First Church of Christ, Scientist, Edinburgh
Morning Service, Sunday 12th May 2013, 10.30am
Led by: two woman whose names I didn’t learn
Christian Science is one of the few religions I can think of that's been founded by a woman, Mary Baker Eddy, author of Science and Health, which is the key text of the denomination, alongside the Bible.
I wasn’t sure what to expect … a few more attendees, perhaps? There were only twenty of us all told. I certainly didn’t expect any miraculous healings there and then. I knew that they don’t go in for that kind of throw-away-your-crutches palaver, although they do believe in spiritual healing. In fact, they believe that everything is spiritual, and that the physical, and therefore anything that can go physically wrong, is an illusion which can be transcended.
What surprised me most was how prescriptive the order of service was. The Christian Science Quarterly sets out the texts which are to be read each week, from the Bible and from Science and Health, and these texts (about 35 minutes’ worth of them) comprise the sermon, the leaders taking it turn about to read from each source. So prescriptive is the list of citations that it even specifies which word within a Bible verse the reader should begin at. There doesn’t appear to be any wriggle room, nor any requirement ever to write an original sermon.
Not only were the Bible verses interspersed with Mother Eddy’s interpretations and reflections, but even the Lord’s Prayer was taken line by line with explanations in between. The sermon was preceded by a set-piece statement and the service concluded with the “scientific statement of being” and “its correlative scripture”. Somehow it seems odd that a relatively new religion should have adopted such a strict liturgy.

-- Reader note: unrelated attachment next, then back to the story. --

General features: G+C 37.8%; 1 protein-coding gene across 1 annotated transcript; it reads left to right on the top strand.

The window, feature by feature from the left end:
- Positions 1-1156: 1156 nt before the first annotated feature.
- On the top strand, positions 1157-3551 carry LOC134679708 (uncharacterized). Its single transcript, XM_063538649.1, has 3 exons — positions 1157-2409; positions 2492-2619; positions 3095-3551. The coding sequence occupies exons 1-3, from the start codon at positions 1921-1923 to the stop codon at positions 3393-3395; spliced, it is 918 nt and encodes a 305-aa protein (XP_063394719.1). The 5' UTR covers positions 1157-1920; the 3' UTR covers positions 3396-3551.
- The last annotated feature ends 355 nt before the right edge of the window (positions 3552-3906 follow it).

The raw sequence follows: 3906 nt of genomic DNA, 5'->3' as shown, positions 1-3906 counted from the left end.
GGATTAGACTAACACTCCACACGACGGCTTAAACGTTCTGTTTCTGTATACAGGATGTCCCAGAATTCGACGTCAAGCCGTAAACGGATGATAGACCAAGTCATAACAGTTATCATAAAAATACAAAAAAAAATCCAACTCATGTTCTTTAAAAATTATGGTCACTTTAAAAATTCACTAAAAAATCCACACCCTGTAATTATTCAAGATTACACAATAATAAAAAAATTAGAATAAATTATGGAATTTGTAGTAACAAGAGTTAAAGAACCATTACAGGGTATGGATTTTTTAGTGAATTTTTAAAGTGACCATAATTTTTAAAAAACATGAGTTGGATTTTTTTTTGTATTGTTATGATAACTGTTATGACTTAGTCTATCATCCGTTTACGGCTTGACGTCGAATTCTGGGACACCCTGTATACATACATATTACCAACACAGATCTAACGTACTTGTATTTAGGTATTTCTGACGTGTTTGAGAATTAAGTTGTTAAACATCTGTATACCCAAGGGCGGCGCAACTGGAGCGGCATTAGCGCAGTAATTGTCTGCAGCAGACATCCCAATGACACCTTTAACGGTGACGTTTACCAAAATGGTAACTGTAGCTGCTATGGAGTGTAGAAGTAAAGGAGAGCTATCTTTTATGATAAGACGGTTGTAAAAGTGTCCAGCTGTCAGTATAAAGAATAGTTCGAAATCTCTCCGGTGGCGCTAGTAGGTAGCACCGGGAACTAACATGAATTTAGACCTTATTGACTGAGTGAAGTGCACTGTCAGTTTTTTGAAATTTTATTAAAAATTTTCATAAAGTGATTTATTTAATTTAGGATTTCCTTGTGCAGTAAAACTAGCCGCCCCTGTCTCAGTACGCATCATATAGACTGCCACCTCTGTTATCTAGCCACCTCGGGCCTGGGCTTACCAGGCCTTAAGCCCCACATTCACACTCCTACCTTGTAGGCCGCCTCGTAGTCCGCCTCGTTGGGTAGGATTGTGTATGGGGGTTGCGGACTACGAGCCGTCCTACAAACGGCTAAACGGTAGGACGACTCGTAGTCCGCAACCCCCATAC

Listening to the excerpts from Science and Health, I seemed to recall that Mark Twain had described Eddy’s writings as “chloroform in print”. Of course, I had to check, and it turns out I was wrong. That’s how he described the Book of Mormon, but it would have been equally apt for Science and Health. No need for anaesthetic with this lifeless prose to hand.
Thumbs up for the music, though. Very accomplished organ playing for the hymns and voluntaries, and a mezzo solo setting of verses from Revelation, although the singer then disappeared for the rest of the service … perhaps to the Sunday school downstairs.
So that was Christian Science. Pretty dull and badly undersubscribed for the size of building they maintain. It’s another one to add to the list, but not inspiring in any way.